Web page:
Only Cadillac Fleetwoods, and then only when equipped with RPO Package V4P, are rated to tow 7000lbs.
Caprices and Roadmasters, and then only when equipped with RPO Package V92, are rated to tow 5000lbs[, not 7000lbs].

Anyone with a Roadmaster [or Caprice, for that matter] who can plug their VIN into
http://www.compnine.com
and come back with an RPO stipulating to a 7000lb tow rating should do so, it would be the 1st instance of its kind.

Every error disseminated on the ISSF, diminishes this forum's value.
 

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Sorry Marky, I wasn't completely accurate.

In order to tow 7000 lbs with a Roadmaster you need to do a couple things.

1. Have the V92 towing package
2. Disconnect air shocks (pull fuse)
3. Inflate rear tires to 35 PSI for better load rating
4. Use a weight distributing hitch
5. Use two sway bars
6. Adjust the hitch so it's about 12% of the total weight

It states all of this in the factory owners manual. I've attached a copy of the relevant pages for reference.

I take misinformation seriously, but you're right, I should have stated my source. I'm new here, not new to towing or engineering.
 

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1stly, well done; most newbz are too narcissistic to understand that accurate info is more important than anyone's feewings, especially the emotions of someone who can't be bothered to try research before re-asking a question that no longer requires anyone's participation to answer.

2ndly, well done; you actually have some proof, and something NEW to bring to the table after 2 decades.

3rdly, here come my weak counterarguments …

Now that we've all seen what a Roadmaster owner's manual has to say, I want to know why a Caprice owner's manual doesn't say the same thing.
If a Roadmaster V92 and a Caprice V92 are functionally identical, why doesn't a Caprice owner's manual let me in on the secret steps required to upgrade a V92 Caprice from 5000lbs to 7000lbs?
(This would be the time for someone to whip out a Caprice owner's manual & quote any relevant info.)

V4P: TRAILER PROVISIONS, NOT TO EXCEED 7000 LBS
V92: TRAILER PROVISIONS [the RPO description itself says nothing else, regardless of where I look, can't find a specified weight rating]

By the way, my 94 Caprice owner's manual says, on page 143, "It should never weigh more than 5000 pounds." (Sorry I'm photographically retarded.)

So if a V92 Caprice and a V92 Roadmaster are functionally identical,
Why would GM keep the secret from Caprice owners? (The price difference?)
Why would GM give the Fleetwood V4P a 4L60E with unique hardware specs, unique line pressures and shift points that look like a Tahoe's Tow/Haul button was permanently pressed, and 3.42 to earn a 7000lb tow rating?
Why not just buy a Roadmaster [but not a Caprice] V92 with run-of-the-mill 4L60E hardware specs, line pressures, and shift points, and merely 2.93, yet somehow still earns a 7000lb tow rating, provided the shifter is in 'D'?

Something doesn't add up.
(For what it's worth, V92 B-car line pressures are simply inferior to V4P line pressures, which makes me think GM simply printed a mistake, like 94 L99 wagons, or 91 sedans with standard 205/75R15 tires - not typos, mistakes.)

3-part Question:
What's the GCWR of a V92 Caprice?
What's the GCWR of a V92 Roadmaster?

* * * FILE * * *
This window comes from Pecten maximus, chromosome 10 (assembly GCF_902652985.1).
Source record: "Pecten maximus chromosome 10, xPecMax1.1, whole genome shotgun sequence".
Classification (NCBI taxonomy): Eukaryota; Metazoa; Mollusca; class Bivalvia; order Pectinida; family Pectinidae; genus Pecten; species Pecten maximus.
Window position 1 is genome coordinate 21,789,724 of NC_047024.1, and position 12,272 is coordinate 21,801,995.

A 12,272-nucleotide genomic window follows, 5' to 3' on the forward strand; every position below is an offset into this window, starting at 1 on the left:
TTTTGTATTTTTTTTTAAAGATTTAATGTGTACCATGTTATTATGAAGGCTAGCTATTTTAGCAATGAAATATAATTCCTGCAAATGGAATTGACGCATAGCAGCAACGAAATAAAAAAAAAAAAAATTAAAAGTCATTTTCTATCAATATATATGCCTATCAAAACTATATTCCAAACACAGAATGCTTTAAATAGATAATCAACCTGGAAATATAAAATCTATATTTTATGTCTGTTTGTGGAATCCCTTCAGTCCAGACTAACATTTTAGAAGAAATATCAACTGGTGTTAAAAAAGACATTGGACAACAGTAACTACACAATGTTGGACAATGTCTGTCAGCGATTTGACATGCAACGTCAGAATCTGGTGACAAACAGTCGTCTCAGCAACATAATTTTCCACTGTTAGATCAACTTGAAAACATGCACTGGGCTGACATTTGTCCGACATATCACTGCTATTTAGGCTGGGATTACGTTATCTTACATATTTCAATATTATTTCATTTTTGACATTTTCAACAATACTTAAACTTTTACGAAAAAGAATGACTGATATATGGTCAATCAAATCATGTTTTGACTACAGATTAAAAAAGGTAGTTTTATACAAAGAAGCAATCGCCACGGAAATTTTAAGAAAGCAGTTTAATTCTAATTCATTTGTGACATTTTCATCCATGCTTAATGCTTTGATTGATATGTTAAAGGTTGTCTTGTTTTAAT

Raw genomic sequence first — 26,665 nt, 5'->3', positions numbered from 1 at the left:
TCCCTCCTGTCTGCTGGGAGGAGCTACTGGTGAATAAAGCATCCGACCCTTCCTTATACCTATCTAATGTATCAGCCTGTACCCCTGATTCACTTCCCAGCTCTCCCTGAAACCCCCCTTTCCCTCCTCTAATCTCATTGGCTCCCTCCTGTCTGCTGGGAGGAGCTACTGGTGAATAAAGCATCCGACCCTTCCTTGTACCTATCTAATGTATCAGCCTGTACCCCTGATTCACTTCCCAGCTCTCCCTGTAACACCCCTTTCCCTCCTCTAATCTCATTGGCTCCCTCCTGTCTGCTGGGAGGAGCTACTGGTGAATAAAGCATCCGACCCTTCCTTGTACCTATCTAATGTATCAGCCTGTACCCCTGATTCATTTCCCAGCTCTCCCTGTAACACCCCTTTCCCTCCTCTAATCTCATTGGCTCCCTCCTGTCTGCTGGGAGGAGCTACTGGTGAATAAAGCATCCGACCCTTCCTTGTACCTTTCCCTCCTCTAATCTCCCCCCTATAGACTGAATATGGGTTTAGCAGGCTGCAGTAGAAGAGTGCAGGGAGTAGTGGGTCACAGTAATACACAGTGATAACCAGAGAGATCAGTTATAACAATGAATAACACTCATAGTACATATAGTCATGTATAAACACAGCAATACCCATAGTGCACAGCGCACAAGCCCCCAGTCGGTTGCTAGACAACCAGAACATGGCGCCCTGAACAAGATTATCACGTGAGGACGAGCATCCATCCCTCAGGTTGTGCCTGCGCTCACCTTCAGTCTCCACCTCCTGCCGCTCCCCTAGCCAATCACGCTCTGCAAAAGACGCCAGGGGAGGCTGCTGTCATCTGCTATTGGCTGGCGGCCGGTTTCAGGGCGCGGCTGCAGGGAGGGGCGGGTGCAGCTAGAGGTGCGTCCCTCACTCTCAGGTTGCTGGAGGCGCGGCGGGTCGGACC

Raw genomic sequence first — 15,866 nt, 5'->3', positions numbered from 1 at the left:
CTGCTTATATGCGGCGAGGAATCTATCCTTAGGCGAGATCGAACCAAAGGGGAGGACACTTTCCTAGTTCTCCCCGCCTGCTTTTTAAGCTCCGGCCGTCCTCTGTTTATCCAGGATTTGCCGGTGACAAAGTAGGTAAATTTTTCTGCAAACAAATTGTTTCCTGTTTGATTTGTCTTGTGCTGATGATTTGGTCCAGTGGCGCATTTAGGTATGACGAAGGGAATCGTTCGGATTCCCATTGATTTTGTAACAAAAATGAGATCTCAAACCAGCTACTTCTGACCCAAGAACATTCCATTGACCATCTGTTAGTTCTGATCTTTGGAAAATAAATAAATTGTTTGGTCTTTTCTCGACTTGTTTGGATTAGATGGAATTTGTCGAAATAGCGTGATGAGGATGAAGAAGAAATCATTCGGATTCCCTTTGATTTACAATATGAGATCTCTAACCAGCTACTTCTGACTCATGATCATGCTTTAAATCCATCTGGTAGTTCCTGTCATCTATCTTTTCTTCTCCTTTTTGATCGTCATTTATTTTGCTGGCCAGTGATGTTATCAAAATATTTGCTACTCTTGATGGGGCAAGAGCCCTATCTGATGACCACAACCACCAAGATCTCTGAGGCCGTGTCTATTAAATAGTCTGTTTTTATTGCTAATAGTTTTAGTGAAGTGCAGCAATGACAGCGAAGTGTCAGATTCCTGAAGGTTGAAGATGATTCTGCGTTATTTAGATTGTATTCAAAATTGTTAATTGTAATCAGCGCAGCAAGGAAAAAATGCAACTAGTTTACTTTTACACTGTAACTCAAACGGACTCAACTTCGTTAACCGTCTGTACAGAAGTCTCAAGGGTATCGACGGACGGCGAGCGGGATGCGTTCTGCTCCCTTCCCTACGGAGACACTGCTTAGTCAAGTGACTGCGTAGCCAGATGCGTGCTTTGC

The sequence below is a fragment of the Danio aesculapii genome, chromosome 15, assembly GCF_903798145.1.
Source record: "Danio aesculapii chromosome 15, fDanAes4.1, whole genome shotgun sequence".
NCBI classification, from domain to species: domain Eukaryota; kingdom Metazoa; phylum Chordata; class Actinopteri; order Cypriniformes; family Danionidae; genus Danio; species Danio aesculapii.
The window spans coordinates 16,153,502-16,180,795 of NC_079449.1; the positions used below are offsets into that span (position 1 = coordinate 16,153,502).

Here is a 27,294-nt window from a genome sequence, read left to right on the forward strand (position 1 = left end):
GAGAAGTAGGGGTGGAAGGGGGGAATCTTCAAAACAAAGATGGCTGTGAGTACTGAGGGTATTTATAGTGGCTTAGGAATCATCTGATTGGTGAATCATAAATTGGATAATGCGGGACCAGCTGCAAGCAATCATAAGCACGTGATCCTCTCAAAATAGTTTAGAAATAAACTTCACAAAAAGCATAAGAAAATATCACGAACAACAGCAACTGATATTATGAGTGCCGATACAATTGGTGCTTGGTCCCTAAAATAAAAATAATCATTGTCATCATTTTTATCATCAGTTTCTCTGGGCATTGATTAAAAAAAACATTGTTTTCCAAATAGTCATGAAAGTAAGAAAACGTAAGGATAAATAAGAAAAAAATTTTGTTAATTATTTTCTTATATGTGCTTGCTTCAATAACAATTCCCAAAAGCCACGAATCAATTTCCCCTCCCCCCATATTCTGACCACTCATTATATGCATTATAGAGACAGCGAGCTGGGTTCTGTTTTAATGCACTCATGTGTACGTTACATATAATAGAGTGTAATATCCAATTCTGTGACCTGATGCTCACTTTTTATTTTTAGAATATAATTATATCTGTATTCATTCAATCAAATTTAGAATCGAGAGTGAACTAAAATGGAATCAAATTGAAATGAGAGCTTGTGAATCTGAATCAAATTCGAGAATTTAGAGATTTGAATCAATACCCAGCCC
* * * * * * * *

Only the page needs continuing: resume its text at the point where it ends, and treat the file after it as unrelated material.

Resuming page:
Whats' the GCWR of a V4P Fleetwood?

You guys with 96 Caprice & Roadmaster owner's manuals, whip 'em out; I'm afraid I'll believe a 96 owner's manual over a 94's any day.
Or, in the alternative, if KatShot is still out there, maybe he can help to clear things up?

Anybody got a 94 Cadillac Fleetwood owner's manual?

Also, betcha the 96 manuals say 'less' than the 94 manuals …
 

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Ah yes, my anal engineer is still in there. Even though I haven't practiced engineering in oh, 18 years?

Anyhoo...

Here's my thinking on towing.

I believe there are a couple critical specs that should never be exceeded.

Tongue weight vs. hitch specs
Tire weight ratings
Axle ratings

All these are measurable and have what I consider real specs associated with them.

I think most tow ratings are some mythical mix of engineering, marketing and legalese.

For example, why has every minivan since the first 2.2L Chrysler had a 3500 tow rating, when most modern minivans have more power, better suspensions, and weigh more than my Roadmaster? That's marketing, to get you to buy up to a truck.

I do believe that if you tow a lot, you'll blow up your transmission eventually. We put a shift kit, bigger solenoids (?) and a bigger cooler on ours when we rebuilt it.

But otherwise, once you're really moving, weight isn't nearly as critical as aerodynamics. Drag exceeds weight very quickly, but nobody can measure drag, so we don't have a spec for it.

Our vintage trailer is pretty streamlined, plus it sits a lot lower than modern trailers. It has 2 axles, brakes on both axles, and a properly set up WD hitch. We have towed it over 10k miles with no issues.

But then it's only about 5500 lbs give or take 100 when loaded, so I'm not really that far over the standard spec. And the more critical tongue weight is within spec.

There's a lot that goes into towing, it really is fascinating. And complicated. I'm really curious to see how ours feels compared to the tall, tippy, stiffly sprung Tahoe Z71 we're replacing.

Good discussion!
 

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Yes there is a lot that goes into towing.I've also towed my vintage Chevy's for many years,but always with a 2 wheel drive Suburban w/4.10 rear gearing.Always been a pleasure.

I looked up the tow info using my 96 B4U/LT1 Caprice owners manual.States the 5,000lbs,the 12% max tonque,but no where can I find anything that would indicate I can pull a heavier than 5,000lb load,like the 7,000lb listed in the RM owners manual example above.
I also could not find a GCWR spec from GM for my Caprice.Only the door jamb GVWR(vehicle,passengers,load,fuel) and GAWR's for front and rear.
I took a few pics below. Good question points being raised here. Jim